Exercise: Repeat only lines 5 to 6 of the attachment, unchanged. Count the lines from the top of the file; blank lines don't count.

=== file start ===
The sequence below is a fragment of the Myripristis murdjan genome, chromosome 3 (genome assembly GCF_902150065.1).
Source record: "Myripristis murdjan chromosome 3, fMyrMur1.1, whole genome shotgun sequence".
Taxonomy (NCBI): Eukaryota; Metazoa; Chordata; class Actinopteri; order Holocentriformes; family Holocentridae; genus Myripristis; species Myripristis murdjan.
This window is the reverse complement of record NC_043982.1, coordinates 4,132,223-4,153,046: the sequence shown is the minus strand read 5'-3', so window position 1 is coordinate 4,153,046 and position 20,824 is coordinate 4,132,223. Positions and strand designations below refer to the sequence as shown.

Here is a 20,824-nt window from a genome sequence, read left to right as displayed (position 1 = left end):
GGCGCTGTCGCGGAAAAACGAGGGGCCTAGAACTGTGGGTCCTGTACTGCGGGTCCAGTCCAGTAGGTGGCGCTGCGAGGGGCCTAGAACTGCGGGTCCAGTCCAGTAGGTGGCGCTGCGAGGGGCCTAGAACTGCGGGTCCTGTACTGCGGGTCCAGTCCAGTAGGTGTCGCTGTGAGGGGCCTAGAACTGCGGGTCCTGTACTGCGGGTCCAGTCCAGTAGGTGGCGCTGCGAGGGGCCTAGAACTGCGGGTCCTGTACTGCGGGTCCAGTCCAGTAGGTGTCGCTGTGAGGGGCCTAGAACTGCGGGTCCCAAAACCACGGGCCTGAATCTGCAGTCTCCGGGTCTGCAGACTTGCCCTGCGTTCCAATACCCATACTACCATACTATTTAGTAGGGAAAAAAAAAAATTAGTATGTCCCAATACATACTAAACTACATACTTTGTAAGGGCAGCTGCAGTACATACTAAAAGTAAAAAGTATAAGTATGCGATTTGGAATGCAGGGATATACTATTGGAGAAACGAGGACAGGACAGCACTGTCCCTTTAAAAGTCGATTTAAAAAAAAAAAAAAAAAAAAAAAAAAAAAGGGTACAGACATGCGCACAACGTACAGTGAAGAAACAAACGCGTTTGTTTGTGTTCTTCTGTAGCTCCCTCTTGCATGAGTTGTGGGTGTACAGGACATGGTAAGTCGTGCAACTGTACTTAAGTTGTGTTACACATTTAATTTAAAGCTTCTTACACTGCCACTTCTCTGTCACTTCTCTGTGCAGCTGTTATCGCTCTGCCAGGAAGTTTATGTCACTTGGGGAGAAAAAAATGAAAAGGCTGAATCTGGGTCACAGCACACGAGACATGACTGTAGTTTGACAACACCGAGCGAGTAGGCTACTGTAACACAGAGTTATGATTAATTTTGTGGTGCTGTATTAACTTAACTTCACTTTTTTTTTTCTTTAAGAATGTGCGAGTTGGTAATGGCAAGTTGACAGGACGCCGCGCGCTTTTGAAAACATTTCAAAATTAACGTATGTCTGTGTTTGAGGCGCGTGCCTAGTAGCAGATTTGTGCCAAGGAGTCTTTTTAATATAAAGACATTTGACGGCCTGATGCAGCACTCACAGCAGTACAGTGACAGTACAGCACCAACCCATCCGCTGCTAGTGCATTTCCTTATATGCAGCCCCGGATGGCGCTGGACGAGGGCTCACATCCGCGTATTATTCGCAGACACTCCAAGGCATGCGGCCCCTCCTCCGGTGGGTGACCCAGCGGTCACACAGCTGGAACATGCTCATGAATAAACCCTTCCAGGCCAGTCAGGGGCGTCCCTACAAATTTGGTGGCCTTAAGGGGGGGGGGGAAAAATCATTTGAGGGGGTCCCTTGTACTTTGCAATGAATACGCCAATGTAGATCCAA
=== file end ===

Here is a 20,824-nt window from a genome sequence, read left to right as displayed (position 1 = left end):
GGCGCTGTCGCGGAAAAACGAGGGGCCTAGAACTGTGGGTCCTGTACTGCGGGTCCAGTCCAGTAGGTGGCGCTGCGAGGGGCCTAGAACTGCGGGTCCAGTCCAGTAGGTGGCGCTGCGAGGGGCCTAGAACTGCGGGTCCTGTACTGCGGGTCCAGTCCAGTAGGTGTCGCTGTGAGGGGCCTAGAACTGCGGGTCCTGTACTGCGGGTCCAGTCCAGTAGGTGGCGCTGCGAGGGGCCTAGAACTGCGGGTCCTGTACTGCGGGTCCAGTCCAGTAGGTGTCGCTGTGAGGGGCCTAGAACTGCGGGTCCCAAAACCACGGGCCTGAATCTGCAGTCTCCGGGTCTGCAGACTTGCCCTGCGTTCCAATACCCATACTACCATACTATTTAGTAGGGAAAAAAAAAAATTAGTATGTCCCAATACATACTAAACTACATACTTTGTAAGGGCAGCTGCAGTACATACTAAAAGTAAAAAGTATAAGTATGCGATTTGGAATGCAGGGATATACTATTGGAGAAACGAGGACAGGACAGCACTGTCCCTTTAAAAGTCGATTTAAAAAAAAAAAAAAAAAAAAAAAAAAAAAGGGTACAGACATGCGCACAACGTACAGTGAAGAAACAAACGCGTTTGTTTGTGTTCTTCTGTAGCTCCCTCTTGCATGAGTTGTGGGTGTACAGGACATGGTAAGTCGTGCAACTGTACTTAAGTTGTGTTACACATTTAATTTAAAGCTTCTTACACTGCCACTTCTCTGTCACTTCTCTGTGCAGCTGTTATCGCTCTGCCAGGAAGTTTATGTCACTTGGGGAGAAAAAAATGAAAAGGCTGAATCTGGGTCACAGCACACGAGACATGACTGTAGTTTGACAACACCGAGCGAGTAGGCTACTGTAACACAGAGTTATGATTAATTTTGTGGTGCTGTATTAACTTAACTTCACTTTTTTTTTTCTTTAAGAATGTGCGAGTTGGTAATGGCAAGTTGACAGGACGCCGCGCGCTTTTGAAAACATTTCAAAATTAACGTATGTCTGTGTTTGAGGCGCGTGCCTAGTAGCAGATTTGTGCCAAGGAGTCTTTTTAATATAAAGACATTTGACGGCCTGATGCAGCACTCACAGCAGTACAGTGACAGTACAGCACCAACCCATCCGCTGCTAGTGCATTTCCTTATATGCAGCCCCGGATGGCGCTGGACGAGGGCTCACATCCGCGTATTATTCGCAGACACTCCAAGGCATGCGGCCCCTCCTCCGGTGGGTGACCCAGCGGTCACACAGCTGGAACATGCTCATGAATAAACCCTTCCAGGCCAGTCAGGGGCGTCCCTACAAATTTGGTGGCCTTAAGGGGGGGGGGGAAAAATCATTTGAGGGGGTCCCTTGTACTTTGCAATGAATACGCCAATGTAGATCCAA